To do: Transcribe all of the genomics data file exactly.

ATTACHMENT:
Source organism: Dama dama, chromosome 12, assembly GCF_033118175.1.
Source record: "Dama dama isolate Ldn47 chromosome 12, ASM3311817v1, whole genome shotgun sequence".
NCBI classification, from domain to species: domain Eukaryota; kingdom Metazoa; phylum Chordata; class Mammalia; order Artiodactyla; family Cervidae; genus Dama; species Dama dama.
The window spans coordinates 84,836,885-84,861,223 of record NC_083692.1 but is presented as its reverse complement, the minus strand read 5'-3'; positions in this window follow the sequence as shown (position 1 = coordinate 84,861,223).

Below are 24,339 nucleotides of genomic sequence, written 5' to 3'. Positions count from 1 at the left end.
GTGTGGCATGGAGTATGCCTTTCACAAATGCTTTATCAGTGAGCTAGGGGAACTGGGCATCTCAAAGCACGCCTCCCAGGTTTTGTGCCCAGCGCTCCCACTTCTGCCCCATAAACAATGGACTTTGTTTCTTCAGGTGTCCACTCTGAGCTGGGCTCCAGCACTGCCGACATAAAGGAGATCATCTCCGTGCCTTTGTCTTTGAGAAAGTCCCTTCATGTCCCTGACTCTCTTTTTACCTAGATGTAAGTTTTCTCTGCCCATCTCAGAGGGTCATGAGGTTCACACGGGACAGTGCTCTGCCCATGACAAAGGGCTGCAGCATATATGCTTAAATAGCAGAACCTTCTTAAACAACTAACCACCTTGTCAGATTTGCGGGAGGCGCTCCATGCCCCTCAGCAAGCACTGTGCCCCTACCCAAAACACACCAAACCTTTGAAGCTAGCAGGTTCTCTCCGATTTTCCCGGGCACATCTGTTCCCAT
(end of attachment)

Source organism: Dama dama, chromosome 12, assembly GCF_033118175.1.
Source record: "Dama dama isolate Ldn47 chromosome 12, ASM3311817v1, whole genome shotgun sequence".
NCBI classification, from domain to species: domain Eukaryota; kingdom Metazoa; phylum Chordata; class Mammalia; order Artiodactyla; family Cervidae; genus Dama; species Dama dama.
The window spans coordinates 84,836,885-84,861,223 of record NC_083692.1 but is presented as its reverse complement, the minus strand read 5'-3'; positions in this window follow the sequence as shown (position 1 = coordinate 84,861,223).

Below are 24,339 nucleotides of genomic sequence, written 5' to 3'. Positions count from 1 at the left end.
GTGTGGCATGGAGTATGCCTTTCACAAATGCTTTATCAGTGAGCTAGGGGAACTGGGCATCTCAAAGCACGCCTCCCAGGTTTTGTGCCCAGCGCTCCCACTTCTGCCCCATAAACAATGGACTTTGTTTCTTCAGGTGTCCACTCTGAGCTGGGCTCCAGCACTGCCGACATAAAGGAGATCATCTCCGTGCCTTTGTCTTTGAGAAAGTCCCTTCATGTCCCTGACTCTCTTTTTACCTAGATGTAAGTTTTCTCTGCCCATCTCAGAGGGTCATGAGGTTCACACGGGACAGTGCTCTGCCCATGACAAAGGGCTGCAGCATATATGCTTAAATAGCAGAACCTTCTTAAACAACTAACCACCTTGTCAGATTTGCGGGAGGCGCTCCATGCCCCTCAGCAAGCACTGTGCCCCTACCCAAAACACACCAAACCTTTGAAGCTAGCAGGTTCTCTCCGATTTTCCCGGGCACATCTGTTCCCAT